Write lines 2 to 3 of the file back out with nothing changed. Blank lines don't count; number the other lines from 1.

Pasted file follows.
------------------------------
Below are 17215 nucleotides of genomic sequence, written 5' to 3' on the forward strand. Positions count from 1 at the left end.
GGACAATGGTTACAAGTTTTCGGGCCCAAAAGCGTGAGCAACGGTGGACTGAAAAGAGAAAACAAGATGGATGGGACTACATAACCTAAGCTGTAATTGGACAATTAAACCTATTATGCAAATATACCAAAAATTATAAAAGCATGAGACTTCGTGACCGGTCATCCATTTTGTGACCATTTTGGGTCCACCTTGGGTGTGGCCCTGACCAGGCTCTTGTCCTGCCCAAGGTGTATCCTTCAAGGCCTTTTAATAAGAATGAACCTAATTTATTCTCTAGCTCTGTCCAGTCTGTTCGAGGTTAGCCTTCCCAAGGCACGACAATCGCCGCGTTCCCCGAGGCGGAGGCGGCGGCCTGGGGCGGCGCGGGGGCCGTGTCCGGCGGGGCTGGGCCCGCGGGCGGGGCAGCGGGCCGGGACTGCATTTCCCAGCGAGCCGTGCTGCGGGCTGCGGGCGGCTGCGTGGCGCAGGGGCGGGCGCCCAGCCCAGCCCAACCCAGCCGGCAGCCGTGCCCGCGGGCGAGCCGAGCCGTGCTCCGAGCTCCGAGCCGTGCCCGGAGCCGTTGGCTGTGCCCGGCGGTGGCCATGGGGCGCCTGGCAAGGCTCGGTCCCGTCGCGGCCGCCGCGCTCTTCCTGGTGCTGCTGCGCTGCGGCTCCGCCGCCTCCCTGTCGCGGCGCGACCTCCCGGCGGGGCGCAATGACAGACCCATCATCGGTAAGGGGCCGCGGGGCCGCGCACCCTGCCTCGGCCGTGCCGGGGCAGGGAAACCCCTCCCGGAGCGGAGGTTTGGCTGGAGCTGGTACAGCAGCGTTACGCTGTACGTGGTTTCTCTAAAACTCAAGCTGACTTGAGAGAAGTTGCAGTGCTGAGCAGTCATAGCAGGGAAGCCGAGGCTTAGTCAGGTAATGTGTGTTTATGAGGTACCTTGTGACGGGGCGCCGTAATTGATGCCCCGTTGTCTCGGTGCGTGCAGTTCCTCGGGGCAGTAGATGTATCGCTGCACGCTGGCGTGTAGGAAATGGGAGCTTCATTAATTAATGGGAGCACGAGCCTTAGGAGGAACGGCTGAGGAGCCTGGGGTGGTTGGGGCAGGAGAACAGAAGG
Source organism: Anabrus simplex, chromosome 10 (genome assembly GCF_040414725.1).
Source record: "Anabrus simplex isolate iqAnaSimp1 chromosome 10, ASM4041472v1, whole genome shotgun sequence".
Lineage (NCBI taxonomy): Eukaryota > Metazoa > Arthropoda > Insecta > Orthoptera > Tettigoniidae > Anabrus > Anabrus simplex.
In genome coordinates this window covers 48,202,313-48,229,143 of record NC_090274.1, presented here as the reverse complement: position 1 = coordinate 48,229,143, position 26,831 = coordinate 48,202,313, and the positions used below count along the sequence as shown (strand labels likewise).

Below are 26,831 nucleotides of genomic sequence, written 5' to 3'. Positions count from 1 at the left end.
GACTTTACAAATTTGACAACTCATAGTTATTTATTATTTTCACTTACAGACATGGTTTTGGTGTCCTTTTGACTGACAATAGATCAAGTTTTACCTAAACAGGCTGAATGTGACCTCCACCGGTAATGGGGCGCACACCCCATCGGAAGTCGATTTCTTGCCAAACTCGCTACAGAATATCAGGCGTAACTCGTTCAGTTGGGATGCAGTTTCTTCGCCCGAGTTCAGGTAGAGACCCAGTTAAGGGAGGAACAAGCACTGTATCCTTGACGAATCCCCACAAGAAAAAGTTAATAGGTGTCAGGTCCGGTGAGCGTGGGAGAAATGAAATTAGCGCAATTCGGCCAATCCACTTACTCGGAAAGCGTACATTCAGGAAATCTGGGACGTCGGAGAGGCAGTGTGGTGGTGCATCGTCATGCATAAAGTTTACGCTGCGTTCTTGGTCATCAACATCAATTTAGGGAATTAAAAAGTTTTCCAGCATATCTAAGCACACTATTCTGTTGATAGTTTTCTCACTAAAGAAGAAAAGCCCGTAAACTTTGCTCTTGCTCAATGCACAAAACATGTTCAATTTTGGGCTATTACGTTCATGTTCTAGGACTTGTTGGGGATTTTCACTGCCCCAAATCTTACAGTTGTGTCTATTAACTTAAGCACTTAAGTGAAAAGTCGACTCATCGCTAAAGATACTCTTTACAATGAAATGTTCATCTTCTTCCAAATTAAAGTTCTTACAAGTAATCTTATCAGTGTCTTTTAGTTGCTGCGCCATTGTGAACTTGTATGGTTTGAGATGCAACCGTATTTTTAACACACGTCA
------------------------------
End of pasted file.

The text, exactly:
GGACAATGGTTACAAGTTTTCGGGCCCAAAAGCGTGAGCAACGGTGGACTGAAAAGAGAAAACAAGATGGATGGGACTACATAACCTAAGCTGTAATTGGACAATTAAACCTATTATGCAAATATACCAAAAATTATAAAAGCATGAGACTTCGTGACCGGTCATCCATTTTGTGACCATTTTGGGTCCACCTTGGGTGTGGCCCTGACCAGGCTCTTGTCCTGCCCAAGGTGTATCCTTCAAGGCCTTTTAATAAGAATGAACCTAATTTATTCTCTAGCTCTGTCCAGTCTGTTCGAGGTTAGCCTTCCCAAGGCACGACAATCGCCGCGTTCCCCGAGGCGGAGGCGGCGGCCTGGGGCGGCGCGGGGGCCGTGTCCGGCGGGGCTGGGCCCGCGGGCGGGGCAGCGGGCCGGGACTGCATTTCCCAGCGAGCCGTGCTGCGGGCTGCGGGCGGCTGCGTGGCGCAGGGGCGGGCGCCCAGCCCAGCCCAACCCAGCCGGCAGCCGTGCCCGCGGGCGAGCCGAGCCGTGCTCCGAGCTCCGAGCCGTGCCCGGAGCCGTTGGCTGTGCCCGGCGGTGGCCATGGGGCGCCTGGCAAGGCTCGGTCCCGTCGCGGCCGCCGCGCTCTTCCTGGTGCTGCTGCGCTGCGGCTCCGCCGCCTCCCTGTCGCGGCGCGACCTCCCGGCGGGGCGCAATGACAGACCCATCATCGGTAAGGGGCCGCGGGGCCGCGCACCCTGCCTCGGCCGTGCCGGGGCAGGGAAACCCCTCCCGGAGCGGAGGTTTGGCTGGAGCTGGTACAGCAGCGTTACGCTGTACGTGGTTTCTCTAAAACTCAAGCTGACTTGAGAGAAGTTGCAGTGCTGAGCAGTCATAGCAGGGAAGCCGAGGCTTAGTCAGGTAATGTGTGTTTATGAGGTACCTTGTGACGGGGCGCCGTAATTGATGCCCCGTTGTCTCGGTGCGTGCAGTTCCTCGGGGCAGTAGATGTATCGCTGCACGCTGGCGTGTAGGAAATGGGAGCTTCATTAATTAATGGGAGCACGAGCCTTAGGAGGAACGGCTGAGGAGCCTGGGGTGGTTGGGGCAGGAGAACAGAAGG
Source organism: Anabrus simplex, chromosome 10 (genome assembly GCF_040414725.1).